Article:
The Government of India has taken several initiatives to promote skill development. One such initiative was creating the Apprenticeship Act 1961. The Act was formed to provide training to qualified workforce in various trades and promote new skilled manpower.
The Act aims to serve as a connector between potential employees and the employer. It is, therefore, an opportunity for all stakeholders in the employment market further the employer/apprentice requirements.
As per the Act,
1. All the establishments having workforce (regular and contract employees) of 30 or more are mandated to engage apprentices to undertake Apprenticeship Programmes in a range from 2.5% -15% of their workforce (including contractual employees) every year.
2. There is no geographic limitation to the Act.
3. The enterprises are not restricted to only engaging only engineers or IIT students. Students above Class V can also be taken as apprentices.
4. The company can decide everything related to the apprenticeship program of their company, from the training and designing to the recruitment. However, they need to ensure compliance with the Apprenticeship Act and Apprenticeship Laws.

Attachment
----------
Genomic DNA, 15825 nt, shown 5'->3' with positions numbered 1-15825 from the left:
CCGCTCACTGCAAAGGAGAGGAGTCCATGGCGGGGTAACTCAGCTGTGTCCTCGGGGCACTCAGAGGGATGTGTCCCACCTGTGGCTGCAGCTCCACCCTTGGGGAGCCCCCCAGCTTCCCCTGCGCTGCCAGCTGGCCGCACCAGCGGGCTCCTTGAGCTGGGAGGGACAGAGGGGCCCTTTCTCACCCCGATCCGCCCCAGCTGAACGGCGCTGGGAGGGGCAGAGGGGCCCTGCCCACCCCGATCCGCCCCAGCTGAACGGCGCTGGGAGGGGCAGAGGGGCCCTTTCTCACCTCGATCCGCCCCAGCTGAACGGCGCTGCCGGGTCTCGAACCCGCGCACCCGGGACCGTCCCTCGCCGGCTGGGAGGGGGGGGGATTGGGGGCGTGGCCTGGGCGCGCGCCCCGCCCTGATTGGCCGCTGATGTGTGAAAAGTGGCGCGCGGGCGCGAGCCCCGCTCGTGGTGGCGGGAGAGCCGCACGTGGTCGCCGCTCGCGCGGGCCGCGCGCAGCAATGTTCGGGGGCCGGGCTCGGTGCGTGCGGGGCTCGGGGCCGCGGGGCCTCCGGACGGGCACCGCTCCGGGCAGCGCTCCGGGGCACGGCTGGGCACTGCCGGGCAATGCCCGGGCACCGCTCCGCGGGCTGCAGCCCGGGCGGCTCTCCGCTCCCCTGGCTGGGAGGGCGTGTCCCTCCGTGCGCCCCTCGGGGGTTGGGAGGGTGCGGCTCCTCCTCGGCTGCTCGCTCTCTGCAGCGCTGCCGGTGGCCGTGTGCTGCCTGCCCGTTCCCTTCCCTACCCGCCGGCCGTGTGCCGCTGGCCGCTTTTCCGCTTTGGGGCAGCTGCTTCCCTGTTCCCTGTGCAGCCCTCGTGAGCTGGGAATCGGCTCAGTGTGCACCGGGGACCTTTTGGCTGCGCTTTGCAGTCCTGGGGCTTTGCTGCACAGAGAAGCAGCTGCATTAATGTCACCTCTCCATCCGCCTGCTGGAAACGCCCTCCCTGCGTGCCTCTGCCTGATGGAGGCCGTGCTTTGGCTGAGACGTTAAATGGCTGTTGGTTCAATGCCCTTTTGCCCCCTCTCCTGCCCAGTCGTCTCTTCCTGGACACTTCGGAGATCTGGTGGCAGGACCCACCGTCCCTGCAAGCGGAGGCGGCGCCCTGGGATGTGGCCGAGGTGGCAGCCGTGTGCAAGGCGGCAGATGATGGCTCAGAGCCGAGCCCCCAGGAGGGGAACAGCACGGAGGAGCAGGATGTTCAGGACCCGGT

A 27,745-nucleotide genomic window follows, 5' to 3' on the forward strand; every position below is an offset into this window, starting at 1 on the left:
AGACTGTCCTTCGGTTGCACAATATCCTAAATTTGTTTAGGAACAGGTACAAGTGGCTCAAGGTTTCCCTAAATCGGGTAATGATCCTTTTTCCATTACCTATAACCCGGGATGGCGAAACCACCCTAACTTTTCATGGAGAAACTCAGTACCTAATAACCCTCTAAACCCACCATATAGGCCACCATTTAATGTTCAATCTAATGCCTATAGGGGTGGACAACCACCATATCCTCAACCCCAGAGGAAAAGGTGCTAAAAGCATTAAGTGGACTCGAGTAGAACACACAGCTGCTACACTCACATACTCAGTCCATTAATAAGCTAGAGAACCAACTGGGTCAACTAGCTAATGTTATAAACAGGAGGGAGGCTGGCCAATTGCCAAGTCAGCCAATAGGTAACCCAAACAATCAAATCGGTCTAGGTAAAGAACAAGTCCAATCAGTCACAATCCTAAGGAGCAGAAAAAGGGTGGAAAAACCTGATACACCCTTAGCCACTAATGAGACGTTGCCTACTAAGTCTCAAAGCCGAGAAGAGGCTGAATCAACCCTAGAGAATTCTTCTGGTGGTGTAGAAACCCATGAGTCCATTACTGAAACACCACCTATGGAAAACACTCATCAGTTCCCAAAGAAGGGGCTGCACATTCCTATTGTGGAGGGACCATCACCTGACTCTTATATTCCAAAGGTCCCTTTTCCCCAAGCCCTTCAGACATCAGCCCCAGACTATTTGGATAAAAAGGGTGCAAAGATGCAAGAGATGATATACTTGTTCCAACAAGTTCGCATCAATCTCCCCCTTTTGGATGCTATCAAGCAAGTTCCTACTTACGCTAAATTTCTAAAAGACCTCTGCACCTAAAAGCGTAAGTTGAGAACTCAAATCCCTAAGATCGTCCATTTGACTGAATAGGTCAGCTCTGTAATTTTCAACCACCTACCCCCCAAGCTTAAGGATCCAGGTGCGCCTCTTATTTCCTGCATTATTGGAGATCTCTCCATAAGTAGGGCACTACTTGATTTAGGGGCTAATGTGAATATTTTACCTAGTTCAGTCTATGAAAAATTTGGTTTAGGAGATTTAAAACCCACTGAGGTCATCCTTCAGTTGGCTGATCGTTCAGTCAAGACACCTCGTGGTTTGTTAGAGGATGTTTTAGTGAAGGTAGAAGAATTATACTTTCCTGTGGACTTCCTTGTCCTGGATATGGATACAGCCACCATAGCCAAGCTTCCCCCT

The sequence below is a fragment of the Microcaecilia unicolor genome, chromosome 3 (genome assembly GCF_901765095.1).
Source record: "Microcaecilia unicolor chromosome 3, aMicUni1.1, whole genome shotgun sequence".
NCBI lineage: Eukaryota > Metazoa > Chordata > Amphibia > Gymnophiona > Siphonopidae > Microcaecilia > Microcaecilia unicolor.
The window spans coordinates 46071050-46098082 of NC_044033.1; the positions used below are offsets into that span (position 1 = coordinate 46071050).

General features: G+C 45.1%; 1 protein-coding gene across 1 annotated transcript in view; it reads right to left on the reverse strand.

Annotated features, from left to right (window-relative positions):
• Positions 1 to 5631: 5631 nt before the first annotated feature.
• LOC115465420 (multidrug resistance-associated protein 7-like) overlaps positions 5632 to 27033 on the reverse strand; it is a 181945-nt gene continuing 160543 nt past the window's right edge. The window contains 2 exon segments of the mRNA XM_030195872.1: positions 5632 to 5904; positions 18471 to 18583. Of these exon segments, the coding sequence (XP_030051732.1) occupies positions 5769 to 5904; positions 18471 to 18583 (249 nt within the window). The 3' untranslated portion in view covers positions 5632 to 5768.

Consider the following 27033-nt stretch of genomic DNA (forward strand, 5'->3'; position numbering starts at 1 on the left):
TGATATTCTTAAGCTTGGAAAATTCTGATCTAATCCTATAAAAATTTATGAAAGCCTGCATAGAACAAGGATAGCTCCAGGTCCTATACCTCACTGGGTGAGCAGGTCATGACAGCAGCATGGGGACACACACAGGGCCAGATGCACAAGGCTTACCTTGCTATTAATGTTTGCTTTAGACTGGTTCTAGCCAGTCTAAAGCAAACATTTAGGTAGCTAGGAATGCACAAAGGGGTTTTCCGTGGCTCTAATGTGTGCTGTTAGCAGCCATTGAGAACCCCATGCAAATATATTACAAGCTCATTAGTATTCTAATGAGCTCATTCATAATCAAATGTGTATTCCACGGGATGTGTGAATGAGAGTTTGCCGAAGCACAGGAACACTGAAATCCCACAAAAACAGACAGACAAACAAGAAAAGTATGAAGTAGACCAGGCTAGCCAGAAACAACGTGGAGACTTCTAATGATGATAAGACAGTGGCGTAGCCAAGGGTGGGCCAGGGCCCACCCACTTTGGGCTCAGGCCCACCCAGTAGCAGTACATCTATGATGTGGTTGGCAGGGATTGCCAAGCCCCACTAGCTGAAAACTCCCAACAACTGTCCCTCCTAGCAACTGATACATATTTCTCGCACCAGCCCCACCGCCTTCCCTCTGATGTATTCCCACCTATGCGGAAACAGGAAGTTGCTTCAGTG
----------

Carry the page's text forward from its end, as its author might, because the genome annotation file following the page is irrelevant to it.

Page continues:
5. As the apprentices do not come under the purview of the Labour Law, the employer is not required to provide EPF and ESI to the apprentice. Instead, they have to pay a minimum stipend of Rs.5000 to 9000 depending on the qualification of the apprentice.
While the 2019 amendment has made the Act a convenient and flexible tool for employers to engage the right talent for the job, there is still a disconnect between the enterprises and potential talent pool due to lack of knowledge. With the correct guidance and implementation of the Act, employers can retain shop-floor ready talent, gain loyal employees and improve the retention rate of their organisation.
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